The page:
Upper GI endoscopy or EGD

An upper GI endoscopy (EGD) is a procedure that allows the doctor to look at the interior lining of your esophagus, your stomach, and the first part of your small intestine (duodenum) through a thin, flexible viewing instrument called an endoscope.

The tip of the endoscope is inserted through your mouth and then gently advanced down your throat into the esophagus, stomach, and duodenum (upper gastrointestinal tract). Through the endoscope, our doctor can look for ulcers, inflammation, tumors, infection, or bleeding. Tissue samples can be collected (biopsy), polyps can be removed, and bleeding can be treated through the endoscope. Endoscopy can reveal problems that do not show up on X-ray tests, and it can sometimes eliminate the need for exploratory surgery.

Your throat may be numbed with an anesthetic spray, gargle, or lozenge to relax your gag reflex and make it easier to insert the endoscope into your throat. Shortly before the procedure begins, an intravenous (IV) line is placed in a vein in your arm. You will receive an injection of medication to relax you and to reduce discomfort, and sometimes you may be given a medication to decrease your gastrointestinal secretions. A pain medication and sedative will be given to you through the IV in your arm during the procedure. You should feel relaxed and drowsy but still alert enough to cooperate.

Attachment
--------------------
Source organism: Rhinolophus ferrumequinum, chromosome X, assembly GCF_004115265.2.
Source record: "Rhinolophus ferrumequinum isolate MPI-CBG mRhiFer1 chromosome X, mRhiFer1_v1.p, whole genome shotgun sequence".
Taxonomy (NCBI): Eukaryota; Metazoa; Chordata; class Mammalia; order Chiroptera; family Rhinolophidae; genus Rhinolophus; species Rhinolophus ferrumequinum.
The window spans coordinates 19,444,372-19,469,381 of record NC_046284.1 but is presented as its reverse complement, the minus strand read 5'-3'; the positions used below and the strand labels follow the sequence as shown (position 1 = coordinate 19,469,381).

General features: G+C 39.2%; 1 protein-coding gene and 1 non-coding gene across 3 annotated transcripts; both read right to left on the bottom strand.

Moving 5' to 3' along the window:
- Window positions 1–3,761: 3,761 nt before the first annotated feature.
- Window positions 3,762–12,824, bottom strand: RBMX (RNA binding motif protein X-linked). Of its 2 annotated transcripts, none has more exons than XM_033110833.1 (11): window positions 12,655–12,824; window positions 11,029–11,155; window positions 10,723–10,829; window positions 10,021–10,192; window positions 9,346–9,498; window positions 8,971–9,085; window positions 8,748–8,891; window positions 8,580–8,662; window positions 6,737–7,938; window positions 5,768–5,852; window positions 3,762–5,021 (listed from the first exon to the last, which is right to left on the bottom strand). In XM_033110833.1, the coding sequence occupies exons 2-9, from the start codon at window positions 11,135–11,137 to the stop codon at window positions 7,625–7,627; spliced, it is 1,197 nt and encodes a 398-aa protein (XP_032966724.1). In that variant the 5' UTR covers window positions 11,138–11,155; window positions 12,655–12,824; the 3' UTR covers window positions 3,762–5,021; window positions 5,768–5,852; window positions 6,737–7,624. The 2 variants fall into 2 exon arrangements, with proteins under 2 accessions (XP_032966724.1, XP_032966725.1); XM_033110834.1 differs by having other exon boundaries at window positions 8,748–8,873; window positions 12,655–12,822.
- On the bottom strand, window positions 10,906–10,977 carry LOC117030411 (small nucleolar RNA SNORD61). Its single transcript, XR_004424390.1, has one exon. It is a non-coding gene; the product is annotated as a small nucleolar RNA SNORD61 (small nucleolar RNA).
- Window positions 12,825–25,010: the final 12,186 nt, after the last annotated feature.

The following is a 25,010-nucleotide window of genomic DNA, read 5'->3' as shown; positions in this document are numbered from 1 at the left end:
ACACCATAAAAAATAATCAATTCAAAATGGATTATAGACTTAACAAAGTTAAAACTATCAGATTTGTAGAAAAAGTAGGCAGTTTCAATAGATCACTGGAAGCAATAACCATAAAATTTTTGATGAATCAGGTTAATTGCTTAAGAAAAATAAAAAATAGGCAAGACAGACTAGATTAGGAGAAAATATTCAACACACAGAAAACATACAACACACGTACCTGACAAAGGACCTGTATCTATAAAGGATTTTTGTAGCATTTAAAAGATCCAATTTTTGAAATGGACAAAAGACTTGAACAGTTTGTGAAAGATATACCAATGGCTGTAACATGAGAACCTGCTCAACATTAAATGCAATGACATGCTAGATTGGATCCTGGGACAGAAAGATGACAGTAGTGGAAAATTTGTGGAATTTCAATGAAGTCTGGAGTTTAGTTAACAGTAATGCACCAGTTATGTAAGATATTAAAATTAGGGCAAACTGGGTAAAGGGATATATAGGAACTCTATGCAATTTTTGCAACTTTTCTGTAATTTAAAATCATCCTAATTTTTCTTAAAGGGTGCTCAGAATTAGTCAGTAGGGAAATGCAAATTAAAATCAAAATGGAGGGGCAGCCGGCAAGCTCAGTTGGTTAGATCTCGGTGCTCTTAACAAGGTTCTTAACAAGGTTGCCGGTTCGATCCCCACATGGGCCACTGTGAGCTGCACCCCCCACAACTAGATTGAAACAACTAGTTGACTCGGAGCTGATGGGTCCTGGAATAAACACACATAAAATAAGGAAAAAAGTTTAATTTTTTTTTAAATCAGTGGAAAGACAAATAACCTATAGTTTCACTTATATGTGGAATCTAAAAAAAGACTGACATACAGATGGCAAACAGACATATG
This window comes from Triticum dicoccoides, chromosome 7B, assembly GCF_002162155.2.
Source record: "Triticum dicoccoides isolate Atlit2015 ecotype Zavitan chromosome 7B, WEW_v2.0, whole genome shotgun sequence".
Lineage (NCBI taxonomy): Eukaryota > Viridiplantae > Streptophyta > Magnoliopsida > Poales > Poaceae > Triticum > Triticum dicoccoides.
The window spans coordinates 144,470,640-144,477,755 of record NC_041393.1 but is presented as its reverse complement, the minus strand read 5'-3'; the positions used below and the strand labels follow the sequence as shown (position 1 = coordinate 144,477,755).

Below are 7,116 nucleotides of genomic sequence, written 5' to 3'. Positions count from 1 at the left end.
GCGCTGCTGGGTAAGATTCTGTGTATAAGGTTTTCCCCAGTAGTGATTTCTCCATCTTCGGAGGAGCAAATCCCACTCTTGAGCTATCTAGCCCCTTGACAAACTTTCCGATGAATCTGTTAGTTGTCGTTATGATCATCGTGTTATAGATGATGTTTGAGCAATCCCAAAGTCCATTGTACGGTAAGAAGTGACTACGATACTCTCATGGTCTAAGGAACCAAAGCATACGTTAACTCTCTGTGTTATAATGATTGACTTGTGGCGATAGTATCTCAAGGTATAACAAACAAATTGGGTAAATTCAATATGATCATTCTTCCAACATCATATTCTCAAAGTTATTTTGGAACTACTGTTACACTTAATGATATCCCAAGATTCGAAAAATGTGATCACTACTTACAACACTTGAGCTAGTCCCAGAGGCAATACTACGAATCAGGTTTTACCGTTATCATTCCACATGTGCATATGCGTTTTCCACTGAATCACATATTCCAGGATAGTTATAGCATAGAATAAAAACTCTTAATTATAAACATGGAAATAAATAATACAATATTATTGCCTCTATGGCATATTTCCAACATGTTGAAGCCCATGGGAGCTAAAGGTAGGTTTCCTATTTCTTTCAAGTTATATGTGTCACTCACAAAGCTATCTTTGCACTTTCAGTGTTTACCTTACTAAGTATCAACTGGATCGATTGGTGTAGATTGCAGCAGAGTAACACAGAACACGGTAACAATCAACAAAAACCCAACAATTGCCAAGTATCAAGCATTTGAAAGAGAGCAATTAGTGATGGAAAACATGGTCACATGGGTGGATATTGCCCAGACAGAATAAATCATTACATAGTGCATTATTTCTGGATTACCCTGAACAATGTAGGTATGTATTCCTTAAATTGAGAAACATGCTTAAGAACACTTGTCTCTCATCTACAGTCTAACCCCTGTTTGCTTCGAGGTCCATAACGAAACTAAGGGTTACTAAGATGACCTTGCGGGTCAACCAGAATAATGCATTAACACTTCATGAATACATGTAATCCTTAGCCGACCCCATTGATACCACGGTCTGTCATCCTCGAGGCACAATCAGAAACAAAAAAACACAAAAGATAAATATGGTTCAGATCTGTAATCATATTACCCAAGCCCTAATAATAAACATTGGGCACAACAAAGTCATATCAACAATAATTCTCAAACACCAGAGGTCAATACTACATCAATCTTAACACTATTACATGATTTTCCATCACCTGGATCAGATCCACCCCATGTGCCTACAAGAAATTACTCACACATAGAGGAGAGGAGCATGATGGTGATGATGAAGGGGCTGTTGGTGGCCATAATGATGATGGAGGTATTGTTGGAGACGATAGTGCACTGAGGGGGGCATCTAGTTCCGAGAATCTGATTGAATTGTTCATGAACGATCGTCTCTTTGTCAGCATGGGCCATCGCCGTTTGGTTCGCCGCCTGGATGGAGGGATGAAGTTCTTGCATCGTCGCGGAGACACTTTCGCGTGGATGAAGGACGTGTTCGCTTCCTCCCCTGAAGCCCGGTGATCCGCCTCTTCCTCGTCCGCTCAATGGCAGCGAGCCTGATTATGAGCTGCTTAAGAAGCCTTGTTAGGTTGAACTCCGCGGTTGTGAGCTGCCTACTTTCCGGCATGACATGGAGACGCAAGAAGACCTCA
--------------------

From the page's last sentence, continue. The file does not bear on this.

Our doctor will slowly advance the endoscope while looking through an eyepiece or watching on a video monitor to examine the walls of your esophagus, stomach, and duodenum. A camera attached to the endoscope takes pictures for viewing on the monitor and stores some pictures for later study. To make it easier for your doctor to see different parts of your upper gastrointestinal (GI) tract, you may be repositioned or have gentle pressure applied to your abdomen. When the examination is completed, the endoscope is slowly withdrawn.

The entire process usually takes about 30 minutes, although the endoscopy portion may only take 5 to 10 minutes. Afterward you will stay in a recovery area so you can be observed for an hour or two. If your throat was numbed before the test, you should not eat or drink until your throat is no longer numb and your gag reflex has returned to normal. This usually takes about 1 to 2 hours. You can then resume your normal diet and activities. Have someone drive you home unless otherwise instructed.

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